According to locals, ghosts from this ancient royal citadel located in the Valley of Bamyan, 150 miles northwest of Kabul, have been screaming for 800 years. You can hear them from miles away, at twilight, when they relive their massacre.

In the spring 1221, the fortress built by Buddhist Ghorids in the 6th century became the theater of the final battle between Jalal ad-Din Mingburnu, last ruler of the Khwarezmian Empire, and the Mongol Horde led by Genghis Khan. It is said that Khan's beloved grandson, Mutakhan, had been killed on his mission to sack Bamyan. To avenge him, the Mongol leader went himself and ordered to kill every living creature in the city, children included.

The ruins today bear the name of Shahr-e Gholghola, meaning City of Screams or City of Sorrows. The archeological site, rich in Afghan history, is open to the public and though its remaining walls stay quiet during the day, locals say that the night brings the echoes of fear and agony. Others claim the place comes back to life eight centuries ago, and one can hear the bustle of the city and people calling each other.

Gettysburg, Civil War battlefield - U.S.

photo of rocks and trees in Gettysburg

View of the battlefields from Little Round Top, Gettysburg, PA, USA


Even ghosts non-believers agree there is something eerie about Gettysbury. The city in the state of Pennsylvania is now one of the most popular destinations in the U.S. for spirits and paranormal activities sight-seeing; and many visitors report they witness exactly what they came for: sounds of drums and gunshots, spooky encounters and camera malfunctions in one specific spot… just to name a few!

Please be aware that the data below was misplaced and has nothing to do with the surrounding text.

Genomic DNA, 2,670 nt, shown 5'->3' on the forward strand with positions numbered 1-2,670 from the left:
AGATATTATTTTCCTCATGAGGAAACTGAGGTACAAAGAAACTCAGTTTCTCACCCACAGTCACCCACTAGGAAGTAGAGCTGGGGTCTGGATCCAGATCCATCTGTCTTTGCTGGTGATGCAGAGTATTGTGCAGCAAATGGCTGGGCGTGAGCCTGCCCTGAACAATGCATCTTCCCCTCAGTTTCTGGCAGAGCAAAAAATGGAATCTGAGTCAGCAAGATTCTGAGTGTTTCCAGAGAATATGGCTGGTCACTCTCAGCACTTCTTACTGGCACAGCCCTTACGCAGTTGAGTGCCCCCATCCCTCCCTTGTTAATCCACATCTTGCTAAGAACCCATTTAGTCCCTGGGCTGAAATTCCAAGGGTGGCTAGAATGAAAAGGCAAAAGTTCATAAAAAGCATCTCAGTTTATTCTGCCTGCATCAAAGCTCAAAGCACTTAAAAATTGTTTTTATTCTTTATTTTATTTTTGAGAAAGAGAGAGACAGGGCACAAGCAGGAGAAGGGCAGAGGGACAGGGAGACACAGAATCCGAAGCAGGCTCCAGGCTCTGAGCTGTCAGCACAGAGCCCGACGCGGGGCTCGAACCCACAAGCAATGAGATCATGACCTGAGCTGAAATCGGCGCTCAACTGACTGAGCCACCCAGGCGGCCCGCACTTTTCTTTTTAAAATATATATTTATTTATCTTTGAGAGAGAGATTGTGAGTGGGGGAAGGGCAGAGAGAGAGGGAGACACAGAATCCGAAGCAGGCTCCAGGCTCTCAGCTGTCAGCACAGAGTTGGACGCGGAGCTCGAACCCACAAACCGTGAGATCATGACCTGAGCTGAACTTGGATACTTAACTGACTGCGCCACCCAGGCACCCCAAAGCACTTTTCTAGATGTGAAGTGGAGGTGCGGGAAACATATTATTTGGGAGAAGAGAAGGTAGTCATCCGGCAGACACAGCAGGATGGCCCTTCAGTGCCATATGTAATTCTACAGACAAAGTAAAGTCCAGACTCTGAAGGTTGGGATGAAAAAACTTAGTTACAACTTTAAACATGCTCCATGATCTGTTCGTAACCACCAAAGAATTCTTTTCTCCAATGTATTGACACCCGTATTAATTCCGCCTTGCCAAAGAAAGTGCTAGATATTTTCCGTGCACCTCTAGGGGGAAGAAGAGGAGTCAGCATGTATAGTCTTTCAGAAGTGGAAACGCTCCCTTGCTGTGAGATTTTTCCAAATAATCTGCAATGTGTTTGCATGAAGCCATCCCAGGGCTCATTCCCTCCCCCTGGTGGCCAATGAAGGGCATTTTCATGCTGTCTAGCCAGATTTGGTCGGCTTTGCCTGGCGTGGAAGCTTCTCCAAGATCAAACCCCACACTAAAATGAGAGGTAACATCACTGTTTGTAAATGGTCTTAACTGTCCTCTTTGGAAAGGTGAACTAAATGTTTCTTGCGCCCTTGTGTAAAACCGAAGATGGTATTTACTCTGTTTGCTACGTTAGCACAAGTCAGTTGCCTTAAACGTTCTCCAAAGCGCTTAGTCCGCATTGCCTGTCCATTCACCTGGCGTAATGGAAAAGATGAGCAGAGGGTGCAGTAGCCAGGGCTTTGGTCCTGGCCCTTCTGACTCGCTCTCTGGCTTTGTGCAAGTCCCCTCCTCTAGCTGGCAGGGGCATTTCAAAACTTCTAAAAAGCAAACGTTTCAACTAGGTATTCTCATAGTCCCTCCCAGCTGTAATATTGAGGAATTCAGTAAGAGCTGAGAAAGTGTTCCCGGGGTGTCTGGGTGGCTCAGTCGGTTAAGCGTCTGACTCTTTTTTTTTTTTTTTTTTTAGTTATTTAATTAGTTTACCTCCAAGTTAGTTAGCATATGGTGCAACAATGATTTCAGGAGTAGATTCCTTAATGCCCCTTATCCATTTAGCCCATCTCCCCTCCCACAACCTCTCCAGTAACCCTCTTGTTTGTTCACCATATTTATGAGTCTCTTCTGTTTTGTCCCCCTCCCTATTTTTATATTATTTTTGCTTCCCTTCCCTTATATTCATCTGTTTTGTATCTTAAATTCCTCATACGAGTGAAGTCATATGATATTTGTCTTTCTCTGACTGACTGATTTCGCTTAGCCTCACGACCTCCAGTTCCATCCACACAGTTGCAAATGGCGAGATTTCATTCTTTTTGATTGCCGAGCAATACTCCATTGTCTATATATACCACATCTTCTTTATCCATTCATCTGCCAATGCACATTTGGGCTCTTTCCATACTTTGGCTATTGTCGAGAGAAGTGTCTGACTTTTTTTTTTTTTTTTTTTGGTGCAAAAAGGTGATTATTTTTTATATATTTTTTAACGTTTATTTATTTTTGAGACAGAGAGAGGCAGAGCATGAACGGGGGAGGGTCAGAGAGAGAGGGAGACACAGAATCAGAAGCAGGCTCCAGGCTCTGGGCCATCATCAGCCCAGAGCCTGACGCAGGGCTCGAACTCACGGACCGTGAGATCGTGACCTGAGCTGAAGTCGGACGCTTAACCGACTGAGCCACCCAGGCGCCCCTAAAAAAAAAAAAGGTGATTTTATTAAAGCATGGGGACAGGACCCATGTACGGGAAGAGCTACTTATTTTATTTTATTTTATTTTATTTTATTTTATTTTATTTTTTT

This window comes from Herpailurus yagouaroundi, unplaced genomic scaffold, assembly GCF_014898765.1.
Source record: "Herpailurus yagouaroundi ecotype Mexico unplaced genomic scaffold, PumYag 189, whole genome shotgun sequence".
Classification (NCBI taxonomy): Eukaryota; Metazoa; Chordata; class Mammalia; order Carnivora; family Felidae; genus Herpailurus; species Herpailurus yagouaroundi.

The Battle of Gettysburg, for which President Abraham Lincoln wrote his best known public address, is considered a turning point in the Civil War that led to the Union's victory. It lasted three days, from July 1st to July 3rd, 1863, but it accounts for the worst casualties of the entire conflict, with 23,000 on the Union side (3,100 men killed) and 28,000 for the Confederates (including 3,900 deaths). Thousands of soldiers were buried on the battlefield in mass graves - without proper rites, legend says - before being relocated to the National Military Park Cemetery for the Unionists.